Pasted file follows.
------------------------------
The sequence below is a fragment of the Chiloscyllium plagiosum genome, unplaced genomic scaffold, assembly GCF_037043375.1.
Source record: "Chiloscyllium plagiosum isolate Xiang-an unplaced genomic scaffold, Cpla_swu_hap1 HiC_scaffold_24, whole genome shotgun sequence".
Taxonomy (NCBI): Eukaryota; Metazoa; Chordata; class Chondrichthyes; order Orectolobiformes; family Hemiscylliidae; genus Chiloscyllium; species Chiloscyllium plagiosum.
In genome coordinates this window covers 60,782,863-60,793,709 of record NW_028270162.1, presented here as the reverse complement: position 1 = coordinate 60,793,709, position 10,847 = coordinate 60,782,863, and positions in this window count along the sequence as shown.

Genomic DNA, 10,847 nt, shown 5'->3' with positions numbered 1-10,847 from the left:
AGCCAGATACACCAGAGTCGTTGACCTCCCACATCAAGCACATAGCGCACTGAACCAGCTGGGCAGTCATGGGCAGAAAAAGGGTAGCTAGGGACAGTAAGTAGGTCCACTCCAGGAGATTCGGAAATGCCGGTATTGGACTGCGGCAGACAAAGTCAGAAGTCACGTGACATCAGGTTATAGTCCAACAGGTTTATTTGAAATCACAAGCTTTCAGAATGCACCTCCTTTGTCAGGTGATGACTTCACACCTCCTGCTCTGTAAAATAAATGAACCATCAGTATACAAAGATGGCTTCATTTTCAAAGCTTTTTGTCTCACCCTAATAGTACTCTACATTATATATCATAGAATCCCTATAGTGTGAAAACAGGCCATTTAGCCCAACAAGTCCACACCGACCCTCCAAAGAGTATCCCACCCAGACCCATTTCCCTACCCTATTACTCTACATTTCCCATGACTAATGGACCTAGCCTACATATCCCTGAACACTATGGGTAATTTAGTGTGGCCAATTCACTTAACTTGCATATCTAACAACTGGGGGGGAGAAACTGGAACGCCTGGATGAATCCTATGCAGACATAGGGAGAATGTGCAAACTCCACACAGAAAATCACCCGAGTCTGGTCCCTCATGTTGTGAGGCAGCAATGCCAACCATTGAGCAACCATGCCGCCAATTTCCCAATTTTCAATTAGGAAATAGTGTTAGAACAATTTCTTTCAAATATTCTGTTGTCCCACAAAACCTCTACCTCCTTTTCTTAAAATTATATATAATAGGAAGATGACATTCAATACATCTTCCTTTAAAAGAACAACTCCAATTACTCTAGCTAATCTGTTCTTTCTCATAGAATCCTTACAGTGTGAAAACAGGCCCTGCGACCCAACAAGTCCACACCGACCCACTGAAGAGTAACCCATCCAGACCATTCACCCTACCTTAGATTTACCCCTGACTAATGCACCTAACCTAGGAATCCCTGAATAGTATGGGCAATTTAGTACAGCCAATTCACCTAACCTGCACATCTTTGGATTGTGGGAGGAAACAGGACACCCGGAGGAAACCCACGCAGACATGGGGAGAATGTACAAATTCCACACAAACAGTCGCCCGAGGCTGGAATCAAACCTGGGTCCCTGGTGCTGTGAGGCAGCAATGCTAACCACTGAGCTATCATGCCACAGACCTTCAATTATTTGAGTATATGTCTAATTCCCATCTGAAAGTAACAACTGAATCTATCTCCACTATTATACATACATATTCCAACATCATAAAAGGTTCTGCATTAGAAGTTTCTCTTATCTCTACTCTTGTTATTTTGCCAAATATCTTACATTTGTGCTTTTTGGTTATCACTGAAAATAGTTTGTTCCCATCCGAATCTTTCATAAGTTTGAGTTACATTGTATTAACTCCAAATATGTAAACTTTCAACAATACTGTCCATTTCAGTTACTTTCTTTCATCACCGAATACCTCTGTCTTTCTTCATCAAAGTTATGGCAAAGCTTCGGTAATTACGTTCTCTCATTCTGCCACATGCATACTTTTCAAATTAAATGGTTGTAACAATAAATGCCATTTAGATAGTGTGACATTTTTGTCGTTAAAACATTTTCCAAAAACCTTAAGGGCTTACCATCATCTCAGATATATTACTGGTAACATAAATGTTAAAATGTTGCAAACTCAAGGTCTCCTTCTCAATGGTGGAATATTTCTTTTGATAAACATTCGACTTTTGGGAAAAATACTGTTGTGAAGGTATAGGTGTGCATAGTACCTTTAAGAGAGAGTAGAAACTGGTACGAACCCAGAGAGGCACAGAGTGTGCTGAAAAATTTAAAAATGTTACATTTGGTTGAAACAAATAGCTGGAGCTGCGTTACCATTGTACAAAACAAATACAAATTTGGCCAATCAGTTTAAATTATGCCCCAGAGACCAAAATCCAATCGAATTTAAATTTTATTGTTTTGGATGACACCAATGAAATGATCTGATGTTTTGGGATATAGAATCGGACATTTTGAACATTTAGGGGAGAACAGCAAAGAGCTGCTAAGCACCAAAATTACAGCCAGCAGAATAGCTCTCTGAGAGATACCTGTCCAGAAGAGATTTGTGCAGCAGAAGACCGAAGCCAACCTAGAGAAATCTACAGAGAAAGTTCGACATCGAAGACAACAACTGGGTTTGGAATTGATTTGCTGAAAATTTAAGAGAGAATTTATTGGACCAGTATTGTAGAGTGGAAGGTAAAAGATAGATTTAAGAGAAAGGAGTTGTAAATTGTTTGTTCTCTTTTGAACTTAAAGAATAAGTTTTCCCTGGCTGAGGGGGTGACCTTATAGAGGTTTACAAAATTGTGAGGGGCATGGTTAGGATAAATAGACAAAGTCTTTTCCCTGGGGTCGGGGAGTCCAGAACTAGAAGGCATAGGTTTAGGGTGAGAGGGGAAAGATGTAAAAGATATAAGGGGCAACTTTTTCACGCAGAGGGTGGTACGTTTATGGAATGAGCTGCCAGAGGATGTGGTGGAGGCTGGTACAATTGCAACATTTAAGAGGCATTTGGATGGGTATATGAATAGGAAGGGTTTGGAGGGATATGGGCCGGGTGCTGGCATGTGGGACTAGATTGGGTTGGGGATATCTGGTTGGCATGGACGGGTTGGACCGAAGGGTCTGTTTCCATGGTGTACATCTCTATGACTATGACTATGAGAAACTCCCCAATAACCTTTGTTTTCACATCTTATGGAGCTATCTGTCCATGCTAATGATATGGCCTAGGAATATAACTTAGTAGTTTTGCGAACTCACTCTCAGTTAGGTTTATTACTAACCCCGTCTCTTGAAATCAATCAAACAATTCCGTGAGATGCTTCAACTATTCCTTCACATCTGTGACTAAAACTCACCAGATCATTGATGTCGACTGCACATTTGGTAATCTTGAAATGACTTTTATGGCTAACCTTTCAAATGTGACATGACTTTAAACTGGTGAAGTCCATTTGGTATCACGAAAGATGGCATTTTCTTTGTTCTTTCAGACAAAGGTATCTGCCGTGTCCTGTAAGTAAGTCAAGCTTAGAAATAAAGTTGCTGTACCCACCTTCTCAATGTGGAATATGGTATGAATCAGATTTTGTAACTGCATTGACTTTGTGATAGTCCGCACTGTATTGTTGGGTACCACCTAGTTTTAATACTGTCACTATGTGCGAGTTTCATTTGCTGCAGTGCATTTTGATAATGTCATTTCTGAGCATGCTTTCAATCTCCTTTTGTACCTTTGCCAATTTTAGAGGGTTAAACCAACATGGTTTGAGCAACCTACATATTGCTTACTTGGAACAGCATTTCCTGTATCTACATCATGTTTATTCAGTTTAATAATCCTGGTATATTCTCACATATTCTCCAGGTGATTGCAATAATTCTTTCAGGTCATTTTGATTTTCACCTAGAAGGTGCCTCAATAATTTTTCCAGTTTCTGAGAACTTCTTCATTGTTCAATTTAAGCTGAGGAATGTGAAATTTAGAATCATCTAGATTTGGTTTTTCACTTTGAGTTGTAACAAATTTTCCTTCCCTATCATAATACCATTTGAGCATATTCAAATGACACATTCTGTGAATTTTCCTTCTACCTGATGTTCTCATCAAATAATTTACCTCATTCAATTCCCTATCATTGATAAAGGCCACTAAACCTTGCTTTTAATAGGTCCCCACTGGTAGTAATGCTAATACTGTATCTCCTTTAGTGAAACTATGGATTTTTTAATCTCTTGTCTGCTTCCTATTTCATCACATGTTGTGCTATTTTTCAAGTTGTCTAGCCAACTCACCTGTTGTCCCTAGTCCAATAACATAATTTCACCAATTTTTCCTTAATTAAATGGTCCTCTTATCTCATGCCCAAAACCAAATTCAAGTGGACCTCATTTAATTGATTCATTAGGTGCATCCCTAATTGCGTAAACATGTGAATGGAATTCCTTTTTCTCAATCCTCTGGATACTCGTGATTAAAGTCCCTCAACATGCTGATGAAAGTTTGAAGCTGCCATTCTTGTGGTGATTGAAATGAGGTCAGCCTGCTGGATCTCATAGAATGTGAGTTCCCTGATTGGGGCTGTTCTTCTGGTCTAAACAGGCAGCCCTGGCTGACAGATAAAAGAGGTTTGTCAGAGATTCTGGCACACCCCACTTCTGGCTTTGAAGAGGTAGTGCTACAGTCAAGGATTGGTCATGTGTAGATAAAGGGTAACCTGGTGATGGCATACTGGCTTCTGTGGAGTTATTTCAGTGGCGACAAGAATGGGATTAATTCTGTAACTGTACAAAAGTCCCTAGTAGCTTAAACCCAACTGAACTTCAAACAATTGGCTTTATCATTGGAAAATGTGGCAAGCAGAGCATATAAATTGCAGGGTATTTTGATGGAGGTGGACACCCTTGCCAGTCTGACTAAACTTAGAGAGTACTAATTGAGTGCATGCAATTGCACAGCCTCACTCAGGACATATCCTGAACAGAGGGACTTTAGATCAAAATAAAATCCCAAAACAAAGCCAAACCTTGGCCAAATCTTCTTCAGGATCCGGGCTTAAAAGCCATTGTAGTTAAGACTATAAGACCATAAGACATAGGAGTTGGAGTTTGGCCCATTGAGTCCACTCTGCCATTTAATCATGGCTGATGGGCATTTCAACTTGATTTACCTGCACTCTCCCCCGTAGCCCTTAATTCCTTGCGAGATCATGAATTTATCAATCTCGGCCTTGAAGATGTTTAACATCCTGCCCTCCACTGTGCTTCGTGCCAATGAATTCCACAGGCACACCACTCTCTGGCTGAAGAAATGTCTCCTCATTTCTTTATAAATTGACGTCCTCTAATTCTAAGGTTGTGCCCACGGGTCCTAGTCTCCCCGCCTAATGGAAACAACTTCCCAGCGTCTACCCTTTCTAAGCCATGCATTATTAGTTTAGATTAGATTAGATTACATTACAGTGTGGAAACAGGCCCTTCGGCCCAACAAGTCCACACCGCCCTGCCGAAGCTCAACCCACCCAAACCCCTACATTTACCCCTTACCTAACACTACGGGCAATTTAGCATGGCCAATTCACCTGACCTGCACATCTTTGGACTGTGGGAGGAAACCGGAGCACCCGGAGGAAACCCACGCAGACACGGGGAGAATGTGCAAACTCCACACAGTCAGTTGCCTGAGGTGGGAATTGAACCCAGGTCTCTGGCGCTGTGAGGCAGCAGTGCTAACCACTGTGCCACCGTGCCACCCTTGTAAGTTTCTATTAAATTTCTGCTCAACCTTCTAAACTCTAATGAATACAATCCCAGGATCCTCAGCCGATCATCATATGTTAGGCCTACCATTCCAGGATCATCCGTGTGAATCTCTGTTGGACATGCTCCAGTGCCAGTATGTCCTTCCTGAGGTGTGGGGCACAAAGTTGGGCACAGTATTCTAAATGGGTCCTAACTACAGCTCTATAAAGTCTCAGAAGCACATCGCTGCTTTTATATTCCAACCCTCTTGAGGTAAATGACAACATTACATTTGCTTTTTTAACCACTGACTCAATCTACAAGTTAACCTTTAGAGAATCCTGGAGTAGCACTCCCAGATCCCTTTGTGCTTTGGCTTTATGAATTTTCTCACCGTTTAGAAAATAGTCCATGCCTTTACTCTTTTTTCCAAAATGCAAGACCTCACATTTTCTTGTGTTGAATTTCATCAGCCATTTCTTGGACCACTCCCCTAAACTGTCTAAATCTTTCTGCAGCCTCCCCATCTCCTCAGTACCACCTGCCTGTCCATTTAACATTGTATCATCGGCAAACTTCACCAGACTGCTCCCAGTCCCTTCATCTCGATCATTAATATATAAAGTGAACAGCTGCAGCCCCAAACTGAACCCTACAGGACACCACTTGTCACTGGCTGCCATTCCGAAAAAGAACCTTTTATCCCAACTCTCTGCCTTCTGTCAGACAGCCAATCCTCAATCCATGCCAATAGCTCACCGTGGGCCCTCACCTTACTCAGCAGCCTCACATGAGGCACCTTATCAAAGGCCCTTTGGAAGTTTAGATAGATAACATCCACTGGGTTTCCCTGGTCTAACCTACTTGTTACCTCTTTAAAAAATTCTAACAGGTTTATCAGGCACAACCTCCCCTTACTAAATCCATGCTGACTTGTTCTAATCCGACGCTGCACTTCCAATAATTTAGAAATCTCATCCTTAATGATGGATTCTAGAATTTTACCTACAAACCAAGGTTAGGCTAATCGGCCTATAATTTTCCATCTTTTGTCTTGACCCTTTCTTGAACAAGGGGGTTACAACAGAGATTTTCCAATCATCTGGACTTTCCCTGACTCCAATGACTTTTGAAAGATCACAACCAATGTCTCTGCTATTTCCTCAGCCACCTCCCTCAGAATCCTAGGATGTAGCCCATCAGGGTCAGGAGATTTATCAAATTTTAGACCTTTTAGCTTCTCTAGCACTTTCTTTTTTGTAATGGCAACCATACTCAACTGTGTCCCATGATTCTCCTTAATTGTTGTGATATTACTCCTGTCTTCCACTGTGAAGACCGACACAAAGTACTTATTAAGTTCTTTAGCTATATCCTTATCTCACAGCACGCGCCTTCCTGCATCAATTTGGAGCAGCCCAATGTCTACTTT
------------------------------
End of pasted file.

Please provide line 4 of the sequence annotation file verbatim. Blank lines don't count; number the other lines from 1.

In genome coordinates this window covers 60,782,863-60,793,709 of record NW_028270162.1, presented here as the reverse complement: position 1 = coordinate 60,793,709, position 10,847 = coordinate 60,782,863, and positions in this window count along the sequence as shown.